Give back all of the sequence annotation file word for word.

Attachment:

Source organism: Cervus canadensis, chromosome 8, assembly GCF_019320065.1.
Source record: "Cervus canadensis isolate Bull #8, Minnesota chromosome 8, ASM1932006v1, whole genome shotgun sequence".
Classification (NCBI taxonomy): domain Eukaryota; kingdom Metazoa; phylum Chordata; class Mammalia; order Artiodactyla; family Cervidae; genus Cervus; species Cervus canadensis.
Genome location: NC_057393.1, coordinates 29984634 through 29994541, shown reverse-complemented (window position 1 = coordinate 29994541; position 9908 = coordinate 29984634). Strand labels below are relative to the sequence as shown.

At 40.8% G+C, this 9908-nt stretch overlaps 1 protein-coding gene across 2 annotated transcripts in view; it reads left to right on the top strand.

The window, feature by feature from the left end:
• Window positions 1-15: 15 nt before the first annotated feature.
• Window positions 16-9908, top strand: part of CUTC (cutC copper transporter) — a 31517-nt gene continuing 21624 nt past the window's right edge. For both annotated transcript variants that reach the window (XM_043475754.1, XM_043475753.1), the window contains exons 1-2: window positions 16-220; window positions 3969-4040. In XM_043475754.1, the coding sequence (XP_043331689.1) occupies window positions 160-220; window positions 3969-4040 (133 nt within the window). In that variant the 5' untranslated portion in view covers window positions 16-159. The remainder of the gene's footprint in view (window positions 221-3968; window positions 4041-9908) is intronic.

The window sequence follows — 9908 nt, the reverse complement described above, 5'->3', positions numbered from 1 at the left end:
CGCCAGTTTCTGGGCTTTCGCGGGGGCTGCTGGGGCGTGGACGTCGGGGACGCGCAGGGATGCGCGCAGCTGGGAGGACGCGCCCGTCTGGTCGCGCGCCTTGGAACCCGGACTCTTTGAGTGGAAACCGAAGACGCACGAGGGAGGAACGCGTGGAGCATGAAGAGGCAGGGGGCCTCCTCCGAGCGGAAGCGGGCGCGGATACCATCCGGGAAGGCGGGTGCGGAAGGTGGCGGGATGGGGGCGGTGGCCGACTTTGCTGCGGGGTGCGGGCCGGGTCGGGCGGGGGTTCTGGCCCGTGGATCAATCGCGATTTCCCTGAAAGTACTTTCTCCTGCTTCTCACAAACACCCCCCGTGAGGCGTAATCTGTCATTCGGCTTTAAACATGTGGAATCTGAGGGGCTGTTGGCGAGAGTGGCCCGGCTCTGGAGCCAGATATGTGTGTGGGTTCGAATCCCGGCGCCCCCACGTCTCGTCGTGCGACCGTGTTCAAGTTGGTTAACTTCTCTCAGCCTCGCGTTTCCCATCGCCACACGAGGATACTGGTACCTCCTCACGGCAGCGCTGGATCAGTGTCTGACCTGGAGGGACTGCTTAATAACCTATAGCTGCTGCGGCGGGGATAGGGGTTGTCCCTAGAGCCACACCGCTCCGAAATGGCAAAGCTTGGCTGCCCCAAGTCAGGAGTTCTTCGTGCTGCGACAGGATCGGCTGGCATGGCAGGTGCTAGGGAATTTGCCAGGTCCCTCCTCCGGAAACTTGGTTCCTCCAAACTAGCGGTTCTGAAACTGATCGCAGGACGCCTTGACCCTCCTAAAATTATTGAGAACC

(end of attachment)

Source organism: Cervus canadensis, chromosome 8, assembly GCF_019320065.1.
Source record: "Cervus canadensis isolate Bull #8, Minnesota chromosome 8, ASM1932006v1, whole genome shotgun sequence".
Classification (NCBI taxonomy): domain Eukaryota; kingdom Metazoa; phylum Chordata; class Mammalia; order Artiodactyla; family Cervidae; genus Cervus; species Cervus canadensis.
Genome location: NC_057393.1, coordinates 29984634 through 29994541, shown reverse-complemented (window position 1 = coordinate 29994541; position 9908 = coordinate 29984634). Strand labels below are relative to the sequence as shown.

At 40.8% G+C, this 9908-nt stretch overlaps 1 protein-coding gene across 2 annotated transcripts in view; it reads left to right on the top strand.

The window, feature by feature from the left end:
• Window positions 1-15: 15 nt before the first annotated feature.
• Window positions 16-9908, top strand: part of CUTC (cutC copper transporter) — a 31517-nt gene continuing 21624 nt past the window's right edge. For both annotated transcript variants that reach the window (XM_043475754.1, XM_043475753.1), the window contains exons 1-2: window positions 16-220; window positions 3969-4040. In XM_043475754.1, the coding sequence (XP_043331689.1) occupies window positions 160-220; window positions 3969-4040 (133 nt within the window). In that variant the 5' untranslated portion in view covers window positions 16-159. The remainder of the gene's footprint in view (window positions 221-3968; window positions 4041-9908) is intronic.

The window sequence follows — 9908 nt, the reverse complement described above, 5'->3', positions numbered from 1 at the left end:
CGCCAGTTTCTGGGCTTTCGCGGGGGCTGCTGGGGCGTGGACGTCGGGGACGCGCAGGGATGCGCGCAGCTGGGAGGACGCGCCCGTCTGGTCGCGCGCCTTGGAACCCGGACTCTTTGAGTGGAAACCGAAGACGCACGAGGGAGGAACGCGTGGAGCATGAAGAGGCAGGGGGCCTCCTCCGAGCGGAAGCGGGCGCGGATACCATCCGGGAAGGCGGGTGCGGAAGGTGGCGGGATGGGGGCGGTGGCCGACTTTGCTGCGGGGTGCGGGCCGGGTCGGGCGGGGGTTCTGGCCCGTGGATCAATCGCGATTTCCCTGAAAGTACTTTCTCCTGCTTCTCACAAACACCCCCCGTGAGGCGTAATCTGTCATTCGGCTTTAAACATGTGGAATCTGAGGGGCTGTTGGCGAGAGTGGCCCGGCTCTGGAGCCAGATATGTGTGTGGGTTCGAATCCCGGCGCCCCCACGTCTCGTCGTGCGACCGTGTTCAAGTTGGTTAACTTCTCTCAGCCTCGCGTTTCCCATCGCCACACGAGGATACTGGTACCTCCTCACGGCAGCGCTGGATCAGTGTCTGACCTGGAGGGACTGCTTAATAACCTATAGCTGCTGCGGCGGGGATAGGGGTTGTCCCTAGAGCCACACCGCTCCGAAATGGCAAAGCTTGGCTGCCCCAAGTCAGGAGTTCTTCGTGCTGCGACAGGATCGGCTGGCATGGCAGGTGCTAGGGAATTTGCCAGGTCCCTCCTCCGGAAACTTGGTTCCTCCAAACTAGCGGTTCTGAAACTGATCGCAGGACGCCTTGACCCTCCTAAAATTATTGAGAACC